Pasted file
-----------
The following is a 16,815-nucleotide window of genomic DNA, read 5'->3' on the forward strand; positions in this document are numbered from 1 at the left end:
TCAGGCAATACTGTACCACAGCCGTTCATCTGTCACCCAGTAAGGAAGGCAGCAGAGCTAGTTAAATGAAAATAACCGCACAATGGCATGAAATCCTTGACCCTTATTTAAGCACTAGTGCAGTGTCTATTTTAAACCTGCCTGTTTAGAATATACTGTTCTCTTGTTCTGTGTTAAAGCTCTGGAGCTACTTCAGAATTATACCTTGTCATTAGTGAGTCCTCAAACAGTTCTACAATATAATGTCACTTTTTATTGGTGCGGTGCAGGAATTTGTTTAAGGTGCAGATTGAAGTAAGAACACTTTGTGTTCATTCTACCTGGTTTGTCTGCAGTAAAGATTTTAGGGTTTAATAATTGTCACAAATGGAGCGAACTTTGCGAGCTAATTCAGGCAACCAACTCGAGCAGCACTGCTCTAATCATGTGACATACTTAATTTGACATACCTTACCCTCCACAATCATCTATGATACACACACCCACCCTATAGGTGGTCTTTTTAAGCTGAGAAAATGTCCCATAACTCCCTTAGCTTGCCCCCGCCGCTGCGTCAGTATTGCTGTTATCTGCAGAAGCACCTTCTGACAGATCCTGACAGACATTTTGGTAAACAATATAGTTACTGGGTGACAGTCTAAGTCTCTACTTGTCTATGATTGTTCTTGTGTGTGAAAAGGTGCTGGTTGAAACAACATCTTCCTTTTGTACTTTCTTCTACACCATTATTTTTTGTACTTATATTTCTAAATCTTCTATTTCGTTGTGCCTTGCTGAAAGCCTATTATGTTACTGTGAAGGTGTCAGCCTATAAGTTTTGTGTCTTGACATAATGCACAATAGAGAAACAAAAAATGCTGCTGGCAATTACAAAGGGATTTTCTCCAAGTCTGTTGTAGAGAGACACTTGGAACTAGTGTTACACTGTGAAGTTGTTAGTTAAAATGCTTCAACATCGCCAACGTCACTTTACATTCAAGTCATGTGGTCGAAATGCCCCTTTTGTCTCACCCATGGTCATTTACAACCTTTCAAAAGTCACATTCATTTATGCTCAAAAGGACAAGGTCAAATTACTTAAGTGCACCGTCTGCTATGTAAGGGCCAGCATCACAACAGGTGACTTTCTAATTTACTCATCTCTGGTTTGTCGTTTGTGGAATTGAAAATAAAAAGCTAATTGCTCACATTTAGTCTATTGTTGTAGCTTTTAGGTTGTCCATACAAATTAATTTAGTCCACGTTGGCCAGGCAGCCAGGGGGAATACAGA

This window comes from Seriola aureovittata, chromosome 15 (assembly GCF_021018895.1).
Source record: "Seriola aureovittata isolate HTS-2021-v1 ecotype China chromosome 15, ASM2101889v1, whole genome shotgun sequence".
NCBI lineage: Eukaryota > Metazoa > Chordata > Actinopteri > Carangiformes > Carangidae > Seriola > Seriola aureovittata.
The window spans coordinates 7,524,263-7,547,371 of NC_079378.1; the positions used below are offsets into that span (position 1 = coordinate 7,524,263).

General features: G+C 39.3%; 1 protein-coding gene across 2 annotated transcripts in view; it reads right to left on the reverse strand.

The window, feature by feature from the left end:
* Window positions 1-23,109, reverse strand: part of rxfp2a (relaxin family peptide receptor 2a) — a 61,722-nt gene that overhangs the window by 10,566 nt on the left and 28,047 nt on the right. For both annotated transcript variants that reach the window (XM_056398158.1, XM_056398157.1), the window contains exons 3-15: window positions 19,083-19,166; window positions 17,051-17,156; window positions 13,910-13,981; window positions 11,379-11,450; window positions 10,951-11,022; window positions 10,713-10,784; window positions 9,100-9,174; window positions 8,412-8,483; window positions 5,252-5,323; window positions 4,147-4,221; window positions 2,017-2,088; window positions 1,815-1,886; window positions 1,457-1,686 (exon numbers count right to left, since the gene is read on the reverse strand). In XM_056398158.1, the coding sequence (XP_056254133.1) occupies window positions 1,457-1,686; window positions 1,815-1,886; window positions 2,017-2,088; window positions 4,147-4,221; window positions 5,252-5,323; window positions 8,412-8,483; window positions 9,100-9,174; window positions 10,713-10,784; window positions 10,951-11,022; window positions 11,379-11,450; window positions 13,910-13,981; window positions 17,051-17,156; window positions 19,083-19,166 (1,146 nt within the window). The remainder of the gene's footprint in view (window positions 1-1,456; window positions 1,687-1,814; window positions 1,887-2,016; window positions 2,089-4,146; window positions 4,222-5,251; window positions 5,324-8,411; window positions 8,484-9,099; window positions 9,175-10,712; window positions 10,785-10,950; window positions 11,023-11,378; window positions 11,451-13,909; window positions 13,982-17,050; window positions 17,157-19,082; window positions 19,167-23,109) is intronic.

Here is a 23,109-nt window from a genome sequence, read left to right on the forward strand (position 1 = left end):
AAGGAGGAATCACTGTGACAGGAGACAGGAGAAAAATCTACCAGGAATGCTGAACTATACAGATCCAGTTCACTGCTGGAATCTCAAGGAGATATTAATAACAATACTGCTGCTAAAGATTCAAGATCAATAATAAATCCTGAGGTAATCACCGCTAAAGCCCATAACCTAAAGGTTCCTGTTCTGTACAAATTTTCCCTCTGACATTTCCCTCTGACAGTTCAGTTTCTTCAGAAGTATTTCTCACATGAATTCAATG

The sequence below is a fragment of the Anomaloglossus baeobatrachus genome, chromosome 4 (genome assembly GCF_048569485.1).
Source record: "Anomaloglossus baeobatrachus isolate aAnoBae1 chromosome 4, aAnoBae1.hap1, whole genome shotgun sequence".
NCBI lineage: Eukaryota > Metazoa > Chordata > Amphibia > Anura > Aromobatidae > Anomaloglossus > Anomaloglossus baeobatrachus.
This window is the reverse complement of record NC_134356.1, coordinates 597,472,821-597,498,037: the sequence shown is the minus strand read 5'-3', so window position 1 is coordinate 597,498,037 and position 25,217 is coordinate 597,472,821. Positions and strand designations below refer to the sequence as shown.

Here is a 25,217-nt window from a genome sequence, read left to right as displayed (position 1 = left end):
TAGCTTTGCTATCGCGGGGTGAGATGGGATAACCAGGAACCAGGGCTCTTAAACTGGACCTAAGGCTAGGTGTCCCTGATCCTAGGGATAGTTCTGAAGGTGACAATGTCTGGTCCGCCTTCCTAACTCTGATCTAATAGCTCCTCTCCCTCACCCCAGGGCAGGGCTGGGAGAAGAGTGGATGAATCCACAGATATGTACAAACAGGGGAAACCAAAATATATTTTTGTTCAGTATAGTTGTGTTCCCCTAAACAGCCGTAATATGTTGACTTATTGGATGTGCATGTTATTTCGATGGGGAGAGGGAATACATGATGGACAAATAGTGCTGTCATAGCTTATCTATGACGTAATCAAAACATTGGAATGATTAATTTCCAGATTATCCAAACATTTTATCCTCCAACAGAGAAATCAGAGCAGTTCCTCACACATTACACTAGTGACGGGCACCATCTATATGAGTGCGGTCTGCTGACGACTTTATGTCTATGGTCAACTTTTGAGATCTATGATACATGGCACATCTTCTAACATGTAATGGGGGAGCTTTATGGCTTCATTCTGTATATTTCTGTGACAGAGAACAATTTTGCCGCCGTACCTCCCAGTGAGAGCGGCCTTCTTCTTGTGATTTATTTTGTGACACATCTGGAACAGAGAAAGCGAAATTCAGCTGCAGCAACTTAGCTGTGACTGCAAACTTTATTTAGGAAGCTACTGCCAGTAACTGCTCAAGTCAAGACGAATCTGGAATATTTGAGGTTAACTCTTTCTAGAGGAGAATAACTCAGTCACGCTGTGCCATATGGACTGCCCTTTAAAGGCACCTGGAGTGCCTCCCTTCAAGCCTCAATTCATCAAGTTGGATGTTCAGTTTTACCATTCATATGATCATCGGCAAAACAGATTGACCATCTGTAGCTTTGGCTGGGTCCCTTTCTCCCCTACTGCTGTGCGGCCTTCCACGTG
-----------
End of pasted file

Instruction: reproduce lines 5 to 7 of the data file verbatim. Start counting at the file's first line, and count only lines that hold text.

NCBI lineage: Eukaryota > Metazoa > Chordata > Actinopteri > Carangiformes > Carangidae > Seriola > Seriola aureovittata.
The window spans coordinates 7,524,263-7,547,371 of NC_079378.1; the positions used below are offsets into that span (position 1 = coordinate 7,524,263).

General features: G+C 39.3%; 1 protein-coding gene across 2 annotated transcripts in view; it reads right to left on the reverse strand.